Federal policies direct public-land managers to reduce wildfire risks for urban areas close to wildlands, while broader agency goals call for landscape restoration to create fire-resilient forests. This study used wildfires simulation modeling to examine the tradeoffs between focusing fuel reduction efforts on a wildland-urban interface (WUI) in Oregon’s Blue Mountains versus restoration of overly dense stands in the nearby Wallowa-Whitman National Forest.
Alan Ager and Nicole Vaillant, researchers with the Pacific Northwest Research Station, simulated fire effects for thousands of random ignitions under various levels of fuel-treatment intensity across the landscape. The results indicated that, given a severe fire, treatment treating a relatively small percentage of the landscape outside the WUI, 3 to 6 miles away, could substantially diminish the expected loss of large, fire-resilient trees that are critical to forest restoration. On the other hand, treating stands near structures in the WUI lowered wildfire risk there, but also resulted in greater expected losses of big trees in the abutting forest. The findings suggest that fuel treatment strategies can serve the goals of both community fire protection and forest restoration if those plans account for broad-scale landscape features, weather conditions and other factors affecting fire impacts, in spatial relationship to human property and ecologically valuable forestland.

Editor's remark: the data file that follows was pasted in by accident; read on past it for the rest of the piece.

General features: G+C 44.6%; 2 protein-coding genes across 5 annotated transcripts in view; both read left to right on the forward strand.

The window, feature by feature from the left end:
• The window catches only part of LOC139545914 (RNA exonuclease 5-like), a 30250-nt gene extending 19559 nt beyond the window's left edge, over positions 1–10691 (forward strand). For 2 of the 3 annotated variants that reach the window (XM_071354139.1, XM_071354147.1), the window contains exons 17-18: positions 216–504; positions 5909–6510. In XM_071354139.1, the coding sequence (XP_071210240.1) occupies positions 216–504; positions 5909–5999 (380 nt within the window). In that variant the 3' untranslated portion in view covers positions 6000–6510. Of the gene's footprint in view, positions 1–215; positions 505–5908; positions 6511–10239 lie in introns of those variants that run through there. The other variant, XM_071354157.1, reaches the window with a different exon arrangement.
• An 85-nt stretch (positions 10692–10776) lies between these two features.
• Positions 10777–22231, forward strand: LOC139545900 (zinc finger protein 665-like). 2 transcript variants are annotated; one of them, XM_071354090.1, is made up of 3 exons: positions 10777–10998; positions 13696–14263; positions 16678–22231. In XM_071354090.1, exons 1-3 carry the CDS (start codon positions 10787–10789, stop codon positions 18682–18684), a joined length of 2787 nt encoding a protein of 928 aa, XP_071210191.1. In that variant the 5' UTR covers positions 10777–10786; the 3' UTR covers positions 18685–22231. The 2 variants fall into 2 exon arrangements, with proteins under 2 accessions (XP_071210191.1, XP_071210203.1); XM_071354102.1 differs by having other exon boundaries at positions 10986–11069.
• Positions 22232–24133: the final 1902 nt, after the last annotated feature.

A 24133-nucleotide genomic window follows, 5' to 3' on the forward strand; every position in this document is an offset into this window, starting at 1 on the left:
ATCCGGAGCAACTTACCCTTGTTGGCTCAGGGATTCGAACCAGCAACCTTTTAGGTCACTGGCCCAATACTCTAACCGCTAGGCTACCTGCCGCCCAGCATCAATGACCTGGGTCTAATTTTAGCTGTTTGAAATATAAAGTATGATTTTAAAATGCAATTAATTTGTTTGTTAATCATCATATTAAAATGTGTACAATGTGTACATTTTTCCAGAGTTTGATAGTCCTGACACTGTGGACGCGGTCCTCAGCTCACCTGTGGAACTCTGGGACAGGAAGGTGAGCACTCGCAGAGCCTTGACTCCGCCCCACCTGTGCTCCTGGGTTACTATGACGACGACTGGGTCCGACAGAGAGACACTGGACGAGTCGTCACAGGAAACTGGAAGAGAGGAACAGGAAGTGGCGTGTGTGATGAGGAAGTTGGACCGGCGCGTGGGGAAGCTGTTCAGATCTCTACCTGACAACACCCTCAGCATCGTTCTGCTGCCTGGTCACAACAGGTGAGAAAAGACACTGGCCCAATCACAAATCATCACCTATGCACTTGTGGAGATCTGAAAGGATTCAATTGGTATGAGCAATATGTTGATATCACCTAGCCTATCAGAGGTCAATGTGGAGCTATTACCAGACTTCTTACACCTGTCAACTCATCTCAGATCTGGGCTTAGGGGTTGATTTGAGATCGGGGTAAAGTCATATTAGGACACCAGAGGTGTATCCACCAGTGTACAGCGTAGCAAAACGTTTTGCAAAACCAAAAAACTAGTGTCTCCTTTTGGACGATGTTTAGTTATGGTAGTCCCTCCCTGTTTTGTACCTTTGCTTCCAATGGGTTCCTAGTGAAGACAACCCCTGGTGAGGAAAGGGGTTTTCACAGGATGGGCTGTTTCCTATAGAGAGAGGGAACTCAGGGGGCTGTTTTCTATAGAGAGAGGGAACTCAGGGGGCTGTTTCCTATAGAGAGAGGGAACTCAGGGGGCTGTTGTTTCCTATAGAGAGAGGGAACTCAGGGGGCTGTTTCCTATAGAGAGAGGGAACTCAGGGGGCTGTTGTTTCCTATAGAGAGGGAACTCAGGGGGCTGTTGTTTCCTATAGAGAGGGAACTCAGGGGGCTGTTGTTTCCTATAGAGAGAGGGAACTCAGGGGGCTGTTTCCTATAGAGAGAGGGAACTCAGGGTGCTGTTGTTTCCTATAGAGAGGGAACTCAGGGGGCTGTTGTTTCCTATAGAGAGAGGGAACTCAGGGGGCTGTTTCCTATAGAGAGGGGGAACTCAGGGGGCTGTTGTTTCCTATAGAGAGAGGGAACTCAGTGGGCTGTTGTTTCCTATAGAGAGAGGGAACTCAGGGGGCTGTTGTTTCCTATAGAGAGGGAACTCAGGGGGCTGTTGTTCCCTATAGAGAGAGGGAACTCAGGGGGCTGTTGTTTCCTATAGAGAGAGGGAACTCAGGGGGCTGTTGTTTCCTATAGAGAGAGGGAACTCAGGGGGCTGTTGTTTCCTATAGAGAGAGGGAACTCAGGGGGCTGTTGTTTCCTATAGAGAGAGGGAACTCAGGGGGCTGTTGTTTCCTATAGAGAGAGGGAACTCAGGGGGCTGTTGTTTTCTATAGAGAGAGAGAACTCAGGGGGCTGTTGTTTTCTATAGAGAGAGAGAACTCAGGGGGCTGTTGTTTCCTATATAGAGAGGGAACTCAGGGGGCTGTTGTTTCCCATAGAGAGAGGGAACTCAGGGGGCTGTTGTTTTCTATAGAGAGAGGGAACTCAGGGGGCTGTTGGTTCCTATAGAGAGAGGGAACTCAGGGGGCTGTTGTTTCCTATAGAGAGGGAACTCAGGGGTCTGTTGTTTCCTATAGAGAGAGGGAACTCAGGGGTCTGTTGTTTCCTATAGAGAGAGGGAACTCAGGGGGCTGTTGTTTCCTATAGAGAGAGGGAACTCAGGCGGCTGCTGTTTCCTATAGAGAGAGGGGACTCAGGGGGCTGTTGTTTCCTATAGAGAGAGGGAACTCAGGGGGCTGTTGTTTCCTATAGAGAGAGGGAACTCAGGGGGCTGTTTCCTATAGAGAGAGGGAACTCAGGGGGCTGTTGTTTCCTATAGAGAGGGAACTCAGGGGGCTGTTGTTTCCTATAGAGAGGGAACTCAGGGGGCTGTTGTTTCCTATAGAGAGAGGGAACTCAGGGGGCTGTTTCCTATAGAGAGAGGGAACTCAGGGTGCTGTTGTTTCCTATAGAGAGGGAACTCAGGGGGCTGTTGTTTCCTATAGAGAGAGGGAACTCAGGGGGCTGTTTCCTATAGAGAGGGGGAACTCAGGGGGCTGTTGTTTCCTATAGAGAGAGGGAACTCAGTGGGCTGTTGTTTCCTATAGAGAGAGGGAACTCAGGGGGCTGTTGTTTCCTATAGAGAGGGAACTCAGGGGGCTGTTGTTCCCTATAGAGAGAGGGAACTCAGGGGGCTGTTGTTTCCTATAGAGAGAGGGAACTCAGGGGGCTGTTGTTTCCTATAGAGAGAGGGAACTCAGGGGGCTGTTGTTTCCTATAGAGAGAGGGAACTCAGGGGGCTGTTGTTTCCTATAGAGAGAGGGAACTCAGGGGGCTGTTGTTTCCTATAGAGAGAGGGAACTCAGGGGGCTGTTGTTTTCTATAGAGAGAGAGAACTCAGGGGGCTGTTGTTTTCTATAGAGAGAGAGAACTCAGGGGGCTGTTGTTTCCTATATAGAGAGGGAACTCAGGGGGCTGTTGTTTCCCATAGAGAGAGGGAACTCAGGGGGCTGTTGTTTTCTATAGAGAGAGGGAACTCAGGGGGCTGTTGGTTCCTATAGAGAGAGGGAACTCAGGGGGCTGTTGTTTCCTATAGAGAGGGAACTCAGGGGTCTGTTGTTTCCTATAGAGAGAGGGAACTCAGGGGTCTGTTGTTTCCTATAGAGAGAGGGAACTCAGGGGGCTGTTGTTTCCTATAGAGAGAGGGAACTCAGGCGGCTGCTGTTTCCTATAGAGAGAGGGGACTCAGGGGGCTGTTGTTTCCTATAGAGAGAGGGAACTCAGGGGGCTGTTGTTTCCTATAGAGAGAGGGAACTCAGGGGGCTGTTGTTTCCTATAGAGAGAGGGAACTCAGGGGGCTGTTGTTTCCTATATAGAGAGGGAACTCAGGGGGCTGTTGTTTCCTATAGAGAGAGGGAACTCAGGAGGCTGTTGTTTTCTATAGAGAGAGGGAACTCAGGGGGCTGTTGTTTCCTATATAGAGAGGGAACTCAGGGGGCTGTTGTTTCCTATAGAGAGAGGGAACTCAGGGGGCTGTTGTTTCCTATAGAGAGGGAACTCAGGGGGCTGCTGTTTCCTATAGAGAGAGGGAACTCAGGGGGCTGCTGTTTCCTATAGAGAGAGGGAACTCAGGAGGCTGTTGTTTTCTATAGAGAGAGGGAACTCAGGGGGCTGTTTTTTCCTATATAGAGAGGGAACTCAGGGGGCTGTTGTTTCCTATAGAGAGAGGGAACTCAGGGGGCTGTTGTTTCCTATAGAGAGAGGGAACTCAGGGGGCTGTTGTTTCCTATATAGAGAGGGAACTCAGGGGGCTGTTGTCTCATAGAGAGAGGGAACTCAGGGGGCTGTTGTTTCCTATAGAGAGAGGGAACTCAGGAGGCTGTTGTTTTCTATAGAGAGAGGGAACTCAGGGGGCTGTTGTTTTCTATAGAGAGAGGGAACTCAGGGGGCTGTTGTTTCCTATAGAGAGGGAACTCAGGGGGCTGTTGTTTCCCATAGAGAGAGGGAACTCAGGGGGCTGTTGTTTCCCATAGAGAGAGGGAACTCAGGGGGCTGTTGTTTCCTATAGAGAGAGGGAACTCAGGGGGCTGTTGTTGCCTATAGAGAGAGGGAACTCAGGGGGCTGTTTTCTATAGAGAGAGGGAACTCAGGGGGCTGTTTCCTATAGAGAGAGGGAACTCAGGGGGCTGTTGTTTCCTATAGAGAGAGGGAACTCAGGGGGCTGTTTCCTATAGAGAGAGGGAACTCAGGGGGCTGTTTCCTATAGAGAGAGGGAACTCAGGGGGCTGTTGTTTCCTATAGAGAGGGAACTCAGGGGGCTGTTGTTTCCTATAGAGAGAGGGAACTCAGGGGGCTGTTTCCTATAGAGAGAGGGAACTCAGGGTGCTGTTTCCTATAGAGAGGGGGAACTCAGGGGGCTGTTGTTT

Parks, Noreen. 2011. Seeking common ground: protecting homes from wildfires while making forests more resilient to fire. Science Findings 134. Portland, OR: U.S. Department of Agriculture, Forest Service, Pacific Northwest Research Station. 6 p.